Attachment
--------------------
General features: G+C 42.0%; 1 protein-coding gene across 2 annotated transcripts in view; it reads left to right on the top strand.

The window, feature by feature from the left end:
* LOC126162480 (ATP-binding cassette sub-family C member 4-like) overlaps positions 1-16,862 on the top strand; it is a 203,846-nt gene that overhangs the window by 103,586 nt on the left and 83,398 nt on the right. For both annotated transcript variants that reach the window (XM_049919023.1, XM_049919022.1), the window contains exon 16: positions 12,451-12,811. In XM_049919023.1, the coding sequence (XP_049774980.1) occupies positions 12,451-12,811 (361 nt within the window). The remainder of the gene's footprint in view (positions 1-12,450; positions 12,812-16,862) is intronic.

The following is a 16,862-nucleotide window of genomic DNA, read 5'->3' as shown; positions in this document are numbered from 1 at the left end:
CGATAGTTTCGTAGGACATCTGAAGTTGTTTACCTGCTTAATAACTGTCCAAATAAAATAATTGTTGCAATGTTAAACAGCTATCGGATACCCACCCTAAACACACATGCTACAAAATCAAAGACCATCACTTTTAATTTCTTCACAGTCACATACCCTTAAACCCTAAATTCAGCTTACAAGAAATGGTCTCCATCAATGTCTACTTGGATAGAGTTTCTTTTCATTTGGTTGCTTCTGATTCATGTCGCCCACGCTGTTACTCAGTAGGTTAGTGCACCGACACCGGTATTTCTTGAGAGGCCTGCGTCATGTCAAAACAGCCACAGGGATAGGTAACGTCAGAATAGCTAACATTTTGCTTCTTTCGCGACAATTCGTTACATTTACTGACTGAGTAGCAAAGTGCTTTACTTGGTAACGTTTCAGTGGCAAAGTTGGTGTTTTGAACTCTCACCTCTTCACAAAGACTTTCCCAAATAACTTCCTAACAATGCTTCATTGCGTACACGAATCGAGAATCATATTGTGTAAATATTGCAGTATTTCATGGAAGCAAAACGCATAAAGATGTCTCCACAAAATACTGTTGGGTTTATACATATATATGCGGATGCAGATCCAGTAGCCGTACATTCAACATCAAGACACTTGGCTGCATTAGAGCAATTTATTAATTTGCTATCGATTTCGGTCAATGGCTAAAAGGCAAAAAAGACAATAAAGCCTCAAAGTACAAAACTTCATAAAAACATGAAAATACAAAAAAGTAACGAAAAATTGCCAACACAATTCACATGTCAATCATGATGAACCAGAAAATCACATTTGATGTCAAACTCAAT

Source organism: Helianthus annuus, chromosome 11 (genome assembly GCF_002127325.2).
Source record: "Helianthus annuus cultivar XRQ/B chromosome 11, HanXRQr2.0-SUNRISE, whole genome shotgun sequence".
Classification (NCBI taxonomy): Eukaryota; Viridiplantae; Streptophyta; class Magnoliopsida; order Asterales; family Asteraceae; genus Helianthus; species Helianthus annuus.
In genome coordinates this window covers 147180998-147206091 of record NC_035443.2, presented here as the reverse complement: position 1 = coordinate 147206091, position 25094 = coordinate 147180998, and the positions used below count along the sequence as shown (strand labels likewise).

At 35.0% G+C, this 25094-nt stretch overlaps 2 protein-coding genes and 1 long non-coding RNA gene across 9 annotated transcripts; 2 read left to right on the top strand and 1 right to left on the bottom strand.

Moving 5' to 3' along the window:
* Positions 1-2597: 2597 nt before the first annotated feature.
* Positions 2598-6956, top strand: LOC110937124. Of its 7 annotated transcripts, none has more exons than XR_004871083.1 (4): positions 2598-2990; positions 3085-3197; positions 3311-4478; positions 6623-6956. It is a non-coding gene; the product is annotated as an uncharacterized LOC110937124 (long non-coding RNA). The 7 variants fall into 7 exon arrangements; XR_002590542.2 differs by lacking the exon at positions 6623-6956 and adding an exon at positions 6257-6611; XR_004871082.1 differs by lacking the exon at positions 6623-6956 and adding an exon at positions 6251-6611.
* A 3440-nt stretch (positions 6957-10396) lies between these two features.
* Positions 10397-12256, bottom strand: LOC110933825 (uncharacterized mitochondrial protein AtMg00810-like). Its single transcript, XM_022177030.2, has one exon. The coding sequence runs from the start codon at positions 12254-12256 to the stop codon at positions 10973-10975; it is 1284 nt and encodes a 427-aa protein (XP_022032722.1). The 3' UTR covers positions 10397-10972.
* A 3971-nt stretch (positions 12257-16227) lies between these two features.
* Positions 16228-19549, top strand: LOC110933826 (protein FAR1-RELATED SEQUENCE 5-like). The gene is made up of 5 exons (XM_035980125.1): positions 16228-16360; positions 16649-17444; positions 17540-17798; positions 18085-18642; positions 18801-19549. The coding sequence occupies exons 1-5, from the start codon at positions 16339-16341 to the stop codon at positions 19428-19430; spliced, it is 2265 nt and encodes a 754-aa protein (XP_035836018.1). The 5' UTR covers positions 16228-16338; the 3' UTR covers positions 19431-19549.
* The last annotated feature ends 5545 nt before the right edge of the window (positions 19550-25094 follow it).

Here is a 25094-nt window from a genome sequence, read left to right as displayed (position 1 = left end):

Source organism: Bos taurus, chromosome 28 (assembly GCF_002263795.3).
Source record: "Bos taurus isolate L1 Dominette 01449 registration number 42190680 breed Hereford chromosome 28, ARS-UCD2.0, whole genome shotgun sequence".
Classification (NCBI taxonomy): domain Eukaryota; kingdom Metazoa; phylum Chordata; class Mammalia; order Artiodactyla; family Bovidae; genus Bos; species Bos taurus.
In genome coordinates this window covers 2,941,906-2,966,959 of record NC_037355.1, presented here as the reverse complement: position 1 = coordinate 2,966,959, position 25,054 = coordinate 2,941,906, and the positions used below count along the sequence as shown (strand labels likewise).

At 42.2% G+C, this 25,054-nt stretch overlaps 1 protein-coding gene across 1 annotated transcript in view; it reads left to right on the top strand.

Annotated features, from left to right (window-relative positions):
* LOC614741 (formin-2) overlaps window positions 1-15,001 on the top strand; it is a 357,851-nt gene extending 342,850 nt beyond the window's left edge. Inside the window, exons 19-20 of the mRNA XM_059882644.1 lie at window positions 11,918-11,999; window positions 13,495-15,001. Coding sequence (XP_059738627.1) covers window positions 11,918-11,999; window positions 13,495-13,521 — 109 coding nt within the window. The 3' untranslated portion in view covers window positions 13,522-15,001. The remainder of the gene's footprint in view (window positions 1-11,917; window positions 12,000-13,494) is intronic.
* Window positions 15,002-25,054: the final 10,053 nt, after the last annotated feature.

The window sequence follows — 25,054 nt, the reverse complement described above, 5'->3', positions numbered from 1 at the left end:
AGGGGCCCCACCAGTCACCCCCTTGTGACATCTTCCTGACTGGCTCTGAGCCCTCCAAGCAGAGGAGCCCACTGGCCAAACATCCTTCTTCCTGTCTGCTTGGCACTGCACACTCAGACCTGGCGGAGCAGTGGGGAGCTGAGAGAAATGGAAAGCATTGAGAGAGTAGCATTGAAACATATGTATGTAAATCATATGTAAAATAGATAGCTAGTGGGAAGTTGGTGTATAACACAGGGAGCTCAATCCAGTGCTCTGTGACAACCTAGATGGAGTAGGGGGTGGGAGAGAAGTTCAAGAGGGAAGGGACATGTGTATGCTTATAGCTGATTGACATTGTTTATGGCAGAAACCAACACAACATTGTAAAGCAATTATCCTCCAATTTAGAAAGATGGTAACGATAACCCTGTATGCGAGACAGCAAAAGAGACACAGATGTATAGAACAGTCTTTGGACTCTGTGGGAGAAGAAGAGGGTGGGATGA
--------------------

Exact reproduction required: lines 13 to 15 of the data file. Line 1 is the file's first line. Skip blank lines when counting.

* Positions 2598-6956, top strand: LOC110937124. Of its 7 annotated transcripts, none has more exons than XR_004871083.1 (4): positions 2598-2990; positions 3085-3197; positions 3311-4478; positions 6623-6956. It is a non-coding gene; the product is annotated as an uncharacterized LOC110937124 (long non-coding RNA). The 7 variants fall into 7 exon arrangements; XR_002590542.2 differs by lacking the exon at positions 6623-6956 and adding an exon at positions 6257-6611; XR_004871082.1 differs by lacking the exon at positions 6623-6956 and adding an exon at positions 6251-6611.
* A 3440-nt stretch (positions 6957-10396) lies between these two features.
* Positions 10397-12256, bottom strand: LOC110933825 (uncharacterized mitochondrial protein AtMg00810-like). Its single transcript, XM_022177030.2, has one exon. The coding sequence runs from the start codon at positions 12254-12256 to the stop codon at positions 10973-10975; it is 1284 nt and encodes a 427-aa protein (XP_022032722.1). The 3' UTR covers positions 10397-10972.